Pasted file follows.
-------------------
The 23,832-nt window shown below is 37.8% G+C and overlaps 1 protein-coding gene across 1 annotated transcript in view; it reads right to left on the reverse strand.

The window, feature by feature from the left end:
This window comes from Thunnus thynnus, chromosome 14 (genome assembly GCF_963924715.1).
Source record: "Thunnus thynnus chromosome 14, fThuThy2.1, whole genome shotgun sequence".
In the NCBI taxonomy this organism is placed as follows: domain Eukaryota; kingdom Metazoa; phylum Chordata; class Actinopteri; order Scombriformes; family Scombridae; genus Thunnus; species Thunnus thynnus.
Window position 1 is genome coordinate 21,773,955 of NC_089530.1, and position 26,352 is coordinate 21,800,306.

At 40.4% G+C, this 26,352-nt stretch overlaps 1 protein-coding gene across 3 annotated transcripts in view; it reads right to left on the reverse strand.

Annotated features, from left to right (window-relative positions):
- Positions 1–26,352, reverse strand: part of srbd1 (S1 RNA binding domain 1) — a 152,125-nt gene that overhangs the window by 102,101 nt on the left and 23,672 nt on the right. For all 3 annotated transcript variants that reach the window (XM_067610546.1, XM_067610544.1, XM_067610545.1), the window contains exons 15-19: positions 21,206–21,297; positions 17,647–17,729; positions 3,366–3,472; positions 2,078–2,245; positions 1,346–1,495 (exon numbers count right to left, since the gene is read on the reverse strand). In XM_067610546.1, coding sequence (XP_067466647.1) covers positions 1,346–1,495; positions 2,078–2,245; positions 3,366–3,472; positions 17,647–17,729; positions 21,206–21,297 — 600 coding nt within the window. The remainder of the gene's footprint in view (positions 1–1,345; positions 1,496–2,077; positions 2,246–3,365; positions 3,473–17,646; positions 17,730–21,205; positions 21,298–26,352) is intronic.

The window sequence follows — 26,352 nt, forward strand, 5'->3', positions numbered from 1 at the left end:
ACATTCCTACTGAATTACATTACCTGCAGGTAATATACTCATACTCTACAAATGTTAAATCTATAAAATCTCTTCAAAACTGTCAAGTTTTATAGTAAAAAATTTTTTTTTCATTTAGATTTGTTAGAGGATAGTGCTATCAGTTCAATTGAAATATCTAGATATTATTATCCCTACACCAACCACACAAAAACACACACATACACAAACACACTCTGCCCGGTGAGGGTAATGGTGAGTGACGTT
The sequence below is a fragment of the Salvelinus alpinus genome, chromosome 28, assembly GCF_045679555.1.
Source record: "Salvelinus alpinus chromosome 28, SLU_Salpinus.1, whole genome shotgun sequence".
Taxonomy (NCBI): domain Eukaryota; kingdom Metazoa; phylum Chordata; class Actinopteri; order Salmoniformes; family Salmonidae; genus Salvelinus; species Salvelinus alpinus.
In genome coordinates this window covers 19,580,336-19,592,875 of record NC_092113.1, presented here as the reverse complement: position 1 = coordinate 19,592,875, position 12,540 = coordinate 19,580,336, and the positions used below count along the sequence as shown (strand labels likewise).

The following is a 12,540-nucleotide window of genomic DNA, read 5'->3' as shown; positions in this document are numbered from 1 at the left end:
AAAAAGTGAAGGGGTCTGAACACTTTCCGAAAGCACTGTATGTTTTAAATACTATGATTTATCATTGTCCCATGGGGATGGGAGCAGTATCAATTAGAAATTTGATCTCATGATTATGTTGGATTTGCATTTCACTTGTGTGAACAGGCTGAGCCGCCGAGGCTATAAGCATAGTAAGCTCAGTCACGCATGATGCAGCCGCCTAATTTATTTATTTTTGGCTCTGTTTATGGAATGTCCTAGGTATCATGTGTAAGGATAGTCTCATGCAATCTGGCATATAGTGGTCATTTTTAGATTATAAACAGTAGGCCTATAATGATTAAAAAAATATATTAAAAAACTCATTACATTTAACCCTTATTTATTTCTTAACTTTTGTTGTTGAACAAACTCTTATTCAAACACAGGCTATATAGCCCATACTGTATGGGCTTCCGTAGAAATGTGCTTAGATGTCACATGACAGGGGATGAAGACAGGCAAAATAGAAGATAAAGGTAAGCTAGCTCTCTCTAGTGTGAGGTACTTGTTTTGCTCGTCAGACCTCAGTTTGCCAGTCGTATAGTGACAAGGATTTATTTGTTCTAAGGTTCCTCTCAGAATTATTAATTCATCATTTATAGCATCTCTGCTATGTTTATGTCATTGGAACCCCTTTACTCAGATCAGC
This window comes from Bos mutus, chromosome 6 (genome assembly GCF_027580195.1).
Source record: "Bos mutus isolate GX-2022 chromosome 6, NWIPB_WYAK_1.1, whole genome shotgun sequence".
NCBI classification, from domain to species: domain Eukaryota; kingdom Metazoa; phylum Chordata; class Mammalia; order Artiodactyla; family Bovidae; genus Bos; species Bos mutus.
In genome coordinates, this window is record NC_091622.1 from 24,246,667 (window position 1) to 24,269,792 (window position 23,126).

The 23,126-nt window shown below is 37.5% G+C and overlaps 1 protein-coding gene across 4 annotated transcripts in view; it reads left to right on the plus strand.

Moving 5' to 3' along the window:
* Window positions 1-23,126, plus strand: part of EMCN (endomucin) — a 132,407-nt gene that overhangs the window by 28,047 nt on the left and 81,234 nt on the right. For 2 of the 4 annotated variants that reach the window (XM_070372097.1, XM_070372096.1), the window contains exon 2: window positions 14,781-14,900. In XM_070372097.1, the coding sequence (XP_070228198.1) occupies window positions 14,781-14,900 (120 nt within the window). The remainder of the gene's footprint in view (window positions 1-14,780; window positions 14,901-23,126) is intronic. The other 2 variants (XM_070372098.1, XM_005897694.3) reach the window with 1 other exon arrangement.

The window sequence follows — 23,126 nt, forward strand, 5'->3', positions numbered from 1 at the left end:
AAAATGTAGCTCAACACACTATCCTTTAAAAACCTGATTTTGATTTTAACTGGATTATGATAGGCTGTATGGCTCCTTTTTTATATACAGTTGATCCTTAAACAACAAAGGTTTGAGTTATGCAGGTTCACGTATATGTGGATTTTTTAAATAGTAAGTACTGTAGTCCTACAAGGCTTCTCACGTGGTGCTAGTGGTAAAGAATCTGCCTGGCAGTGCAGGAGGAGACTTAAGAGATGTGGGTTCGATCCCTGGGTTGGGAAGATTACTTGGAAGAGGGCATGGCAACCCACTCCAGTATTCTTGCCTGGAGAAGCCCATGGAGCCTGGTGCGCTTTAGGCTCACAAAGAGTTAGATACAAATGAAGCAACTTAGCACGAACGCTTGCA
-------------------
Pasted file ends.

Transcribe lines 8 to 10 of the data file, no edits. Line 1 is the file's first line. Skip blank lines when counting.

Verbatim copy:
Annotated features, from left to right (window-relative positions):
- Positions 1–26,352, reverse strand: part of srbd1 (S1 RNA binding domain 1) — a 152,125-nt gene that overhangs the window by 102,101 nt on the left and 23,672 nt on the right. For all 3 annotated transcript variants that reach the window (XM_067610546.1, XM_067610544.1, XM_067610545.1), the window contains exons 15-19: positions 21,206–21,297; positions 17,647–17,729; positions 3,366–3,472; positions 2,078–2,245; positions 1,346–1,495 (exon numbers count right to left, since the gene is read on the reverse strand). In XM_067610546.1, coding sequence (XP_067466647.1) covers positions 1,346–1,495; positions 2,078–2,245; positions 3,366–3,472; positions 17,647–17,729; positions 21,206–21,297 — 600 coding nt within the window. The remainder of the gene's footprint in view (positions 1–1,345; positions 1,496–2,077; positions 2,246–3,365; positions 3,473–17,646; positions 17,730–21,205; positions 21,298–26,352) is intronic.

The window sequence follows — 26,352 nt, forward strand, 5'->3', positions numbered from 1 at the left end: